The game was special for Doncic, whose Slovenian national team coach – Igor Kokoskov – is the head coach of the Suns.

“I always love playing against friends, especially my coach,” Doncic said. “I like to say something to him.
“I know all the plays because we used the same plays, so I told him they aren’t going to get the shot because I know all the plays.”

Kokoskov and the Suns are 2-1 against the Mavs this season, and he’s noticed the progress his protégé has made.

“He’s very confident,” Kokoskov said of Doncic. “First of all, he’s a good player. He’s very versatile, he’s unselfish, a guy who’s playmaking for his teammates and is also capable of scoring, (and) I think his defense is getting better.

“(Playing defense) wasn’t his strength coming into the league. But he has to understand that a lot of teams are going to go at him, so I see a huge improvement ahead for him.”

In the meantime, the Mavs are hoping for some huge improvements during the remainder of this season.

“I liked the way we played tonight, but I’m not really into that stuff,” Carlisle said when asked to assess his team’s play in the first half of the season. “There are a lot of positive things with this team and I’m very optimistic about the next 41 games.”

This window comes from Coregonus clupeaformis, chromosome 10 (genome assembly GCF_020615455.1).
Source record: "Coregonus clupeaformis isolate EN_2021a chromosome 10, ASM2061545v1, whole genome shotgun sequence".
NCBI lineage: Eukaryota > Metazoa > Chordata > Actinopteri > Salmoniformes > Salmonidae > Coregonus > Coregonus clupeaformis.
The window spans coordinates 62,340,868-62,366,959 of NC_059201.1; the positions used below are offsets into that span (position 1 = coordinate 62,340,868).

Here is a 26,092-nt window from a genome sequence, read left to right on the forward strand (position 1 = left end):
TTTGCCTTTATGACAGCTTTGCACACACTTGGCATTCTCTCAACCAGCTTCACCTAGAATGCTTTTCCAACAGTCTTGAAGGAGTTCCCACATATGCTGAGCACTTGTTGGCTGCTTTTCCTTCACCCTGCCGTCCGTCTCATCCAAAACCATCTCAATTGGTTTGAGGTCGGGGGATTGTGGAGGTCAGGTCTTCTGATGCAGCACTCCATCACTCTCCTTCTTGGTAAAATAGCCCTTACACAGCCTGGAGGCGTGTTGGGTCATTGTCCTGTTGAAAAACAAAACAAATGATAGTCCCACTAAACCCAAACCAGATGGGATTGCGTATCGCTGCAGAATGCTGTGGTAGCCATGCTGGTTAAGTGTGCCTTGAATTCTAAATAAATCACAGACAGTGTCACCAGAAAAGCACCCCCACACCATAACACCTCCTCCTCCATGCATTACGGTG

NOTES: Dirk Nowitzki (illness) and Dennis Smith Jr. (back tightness) sat out Wednesday’s game. Asked which is most impressive to him, Nowitzki playing at the age of 40 or Nowitzki playing all 21 of his NBA seasons with one organization, coach Rick Carlisle said: “Both things are amazing milestones to me. This is my 11th year with him, so nothing like that really ever amazes me about him because he’s such a consistent worker and because he loves and respects the game so much. We just want to see him keep progressing, getting better, getting more comfortable, getting better rhythm.” At seven feet, Nowitzki changed the NBA game to the point where centers and power forwards went from nearly wrestling each other for position under the basket to where they’ve stepped out on the perimeter and are consistently tossing up 3-point shots. “When I got in (the NBA in 1998) there was still a lot of one-on-one basketball, a lot of pounding of two big guys really, and no (power forwards) could really shoot that much,” Nowitzki said. “It’s been incredible to watch NBA basketball over the last 20 years how it has evolved and how teams are basically all shooters out there. Some (centers) are even bringing the ball up, and it’s been fun to watch.”. .Wednesday’s game pitted two of the top three picks in last June’s NBA Draft in Deandre Ayton and Luka Doncic. The Phoenix Suns used the No. 1 overall pick to select Ayton, and Doncic was picked third overall by Atlanta, who quickly traded his draft rights to the Mavs for the draft rights to Trae Young, who was drafted fifth overall. ”They’ve both been terrific,” Carlisle said. “It’s been good to watch. It’s a lot of responsibility that they’ve taken on with their respective teams, and they don’t shy away or dodge it, which is good to see.”